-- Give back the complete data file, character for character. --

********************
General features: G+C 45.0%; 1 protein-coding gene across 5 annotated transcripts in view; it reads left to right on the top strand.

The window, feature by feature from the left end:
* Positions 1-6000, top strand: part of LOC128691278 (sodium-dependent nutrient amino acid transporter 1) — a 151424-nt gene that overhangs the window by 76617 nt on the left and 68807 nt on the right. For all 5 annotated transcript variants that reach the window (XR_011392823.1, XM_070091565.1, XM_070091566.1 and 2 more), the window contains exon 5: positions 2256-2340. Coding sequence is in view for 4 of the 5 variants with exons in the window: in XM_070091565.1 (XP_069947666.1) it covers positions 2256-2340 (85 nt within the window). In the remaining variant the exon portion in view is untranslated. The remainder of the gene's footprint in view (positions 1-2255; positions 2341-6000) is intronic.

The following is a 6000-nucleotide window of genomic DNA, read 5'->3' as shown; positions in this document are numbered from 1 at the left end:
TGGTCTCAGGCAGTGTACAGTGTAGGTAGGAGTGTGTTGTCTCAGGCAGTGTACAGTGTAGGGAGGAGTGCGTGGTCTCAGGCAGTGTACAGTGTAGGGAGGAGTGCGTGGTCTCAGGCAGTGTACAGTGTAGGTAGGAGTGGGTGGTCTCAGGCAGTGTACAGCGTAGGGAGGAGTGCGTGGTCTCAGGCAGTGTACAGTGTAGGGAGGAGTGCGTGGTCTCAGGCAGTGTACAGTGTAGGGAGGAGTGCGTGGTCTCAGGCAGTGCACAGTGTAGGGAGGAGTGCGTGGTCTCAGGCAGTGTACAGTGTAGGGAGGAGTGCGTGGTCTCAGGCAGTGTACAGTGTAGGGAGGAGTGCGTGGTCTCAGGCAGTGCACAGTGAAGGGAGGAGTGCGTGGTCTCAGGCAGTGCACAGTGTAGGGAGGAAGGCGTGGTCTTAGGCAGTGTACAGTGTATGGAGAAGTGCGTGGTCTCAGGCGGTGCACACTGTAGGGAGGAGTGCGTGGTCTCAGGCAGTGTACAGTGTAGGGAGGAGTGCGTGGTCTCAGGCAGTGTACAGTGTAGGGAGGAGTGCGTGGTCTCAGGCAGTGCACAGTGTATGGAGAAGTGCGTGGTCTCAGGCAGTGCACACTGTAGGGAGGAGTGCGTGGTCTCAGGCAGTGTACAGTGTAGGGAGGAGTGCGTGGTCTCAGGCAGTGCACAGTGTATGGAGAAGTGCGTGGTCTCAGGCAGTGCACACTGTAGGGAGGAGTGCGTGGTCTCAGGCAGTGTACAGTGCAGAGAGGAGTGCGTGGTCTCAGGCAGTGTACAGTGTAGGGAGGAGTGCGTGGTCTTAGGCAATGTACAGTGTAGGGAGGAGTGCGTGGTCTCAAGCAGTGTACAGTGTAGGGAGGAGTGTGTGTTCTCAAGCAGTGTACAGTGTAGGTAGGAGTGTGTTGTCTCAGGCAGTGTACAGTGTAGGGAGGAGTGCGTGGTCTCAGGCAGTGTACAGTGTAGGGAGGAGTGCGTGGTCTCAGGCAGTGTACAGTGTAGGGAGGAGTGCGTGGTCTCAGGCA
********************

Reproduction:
General features: G+C 45.0%; 1 protein-coding gene across 5 annotated transcripts in view; it reads left to right on the top strand.

The window, feature by feature from the left end:
* Positions 1-6000, top strand: part of LOC128691278 (sodium-dependent nutrient amino acid transporter 1) — a 151424-nt gene that overhangs the window by 76617 nt on the left and 68807 nt on the right. For all 5 annotated transcript variants that reach the window (XR_011392823.1, XM_070091565.1, XM_070091566.1 and 2 more), the window contains exon 5: positions 2256-2340. Coding sequence is in view for 4 of the 5 variants with exons in the window: in XM_070091565.1 (XP_069947666.1) it covers positions 2256-2340 (85 nt within the window). In the remaining variant the exon portion in view is untranslated. The remainder of the gene's footprint in view (positions 1-2255; positions 2341-6000) is intronic.

The following is a 6000-nucleotide window of genomic DNA, read 5'->3' as shown; positions in this document are numbered from 1 at the left end:
TGGTCTCAGGCAGTGTACAGTGTAGGTAGGAGTGTGTTGTCTCAGGCAGTGTACAGTGTAGGGAGGAGTGCGTGGTCTCAGGCAGTGTACAGTGTAGGGAGGAGTGCGTGGTCTCAGGCAGTGTACAGTGTAGGTAGGAGTGGGTGGTCTCAGGCAGTGTACAGCGTAGGGAGGAGTGCGTGGTCTCAGGCAGTGTACAGTGTAGGGAGGAGTGCGTGGTCTCAGGCAGTGTACAGTGTAGGGAGGAGTGCGTGGTCTCAGGCAGTGCACAGTGTAGGGAGGAGTGCGTGGTCTCAGGCAGTGTACAGTGTAGGGAGGAGTGCGTGGTCTCAGGCAGTGTACAGTGTAGGGAGGAGTGCGTGGTCTCAGGCAGTGCACAGTGAAGGGAGGAGTGCGTGGTCTCAGGCAGTGCACAGTGTAGGGAGGAAGGCGTGGTCTTAGGCAGTGTACAGTGTATGGAGAAGTGCGTGGTCTCAGGCGGTGCACACTGTAGGGAGGAGTGCGTGGTCTCAGGCAGTGTACAGTGTAGGGAGGAGTGCGTGGTCTCAGGCAGTGTACAGTGTAGGGAGGAGTGCGTGGTCTCAGGCAGTGCACAGTGTATGGAGAAGTGCGTGGTCTCAGGCAGTGCACACTGTAGGGAGGAGTGCGTGGTCTCAGGCAGTGTACAGTGTAGGGAGGAGTGCGTGGTCTCAGGCAGTGCACAGTGTATGGAGAAGTGCGTGGTCTCAGGCAGTGCACACTGTAGGGAGGAGTGCGTGGTCTCAGGCAGTGTACAGTGCAGAGAGGAGTGCGTGGTCTCAGGCAGTGTACAGTGTAGGGAGGAGTGCGTGGTCTTAGGCAATGTACAGTGTAGGGAGGAGTGCGTGGTCTCAAGCAGTGTACAGTGTAGGGAGGAGTGTGTGTTCTCAAGCAGTGTACAGTGTAGGTAGGAGTGTGTTGTCTCAGGCAGTGTACAGTGTAGGGAGGAGTGCGTGGTCTCAGGCAGTGTACAGTGTAGGGAGGAGTGCGTGGTCTCAGGCAGTGTACAGTGTAGGGAGGAGTGCGTGGTCTCAGGCA